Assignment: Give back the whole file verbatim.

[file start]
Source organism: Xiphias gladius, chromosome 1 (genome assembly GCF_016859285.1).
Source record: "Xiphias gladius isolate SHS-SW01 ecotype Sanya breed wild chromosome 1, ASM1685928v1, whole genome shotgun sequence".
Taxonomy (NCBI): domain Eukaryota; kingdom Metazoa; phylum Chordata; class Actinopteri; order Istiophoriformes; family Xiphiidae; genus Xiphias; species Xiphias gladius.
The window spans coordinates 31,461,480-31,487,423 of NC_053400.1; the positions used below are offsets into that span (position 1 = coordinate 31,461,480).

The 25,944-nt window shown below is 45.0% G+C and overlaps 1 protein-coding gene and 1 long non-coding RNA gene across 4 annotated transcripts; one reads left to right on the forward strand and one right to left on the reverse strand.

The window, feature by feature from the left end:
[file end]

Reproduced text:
Source organism: Xiphias gladius, chromosome 1 (genome assembly GCF_016859285.1).
Source record: "Xiphias gladius isolate SHS-SW01 ecotype Sanya breed wild chromosome 1, ASM1685928v1, whole genome shotgun sequence".
Taxonomy (NCBI): domain Eukaryota; kingdom Metazoa; phylum Chordata; class Actinopteri; order Istiophoriformes; family Xiphiidae; genus Xiphias; species Xiphias gladius.
The window spans coordinates 31,461,480-31,487,423 of NC_053400.1; the positions used below are offsets into that span (position 1 = coordinate 31,461,480).

The 25,944-nt window shown below is 45.0% G+C and overlaps 1 protein-coding gene and 1 long non-coding RNA gene across 4 annotated transcripts; one reads left to right on the forward strand and one right to left on the reverse strand.

The window, feature by feature from the left end: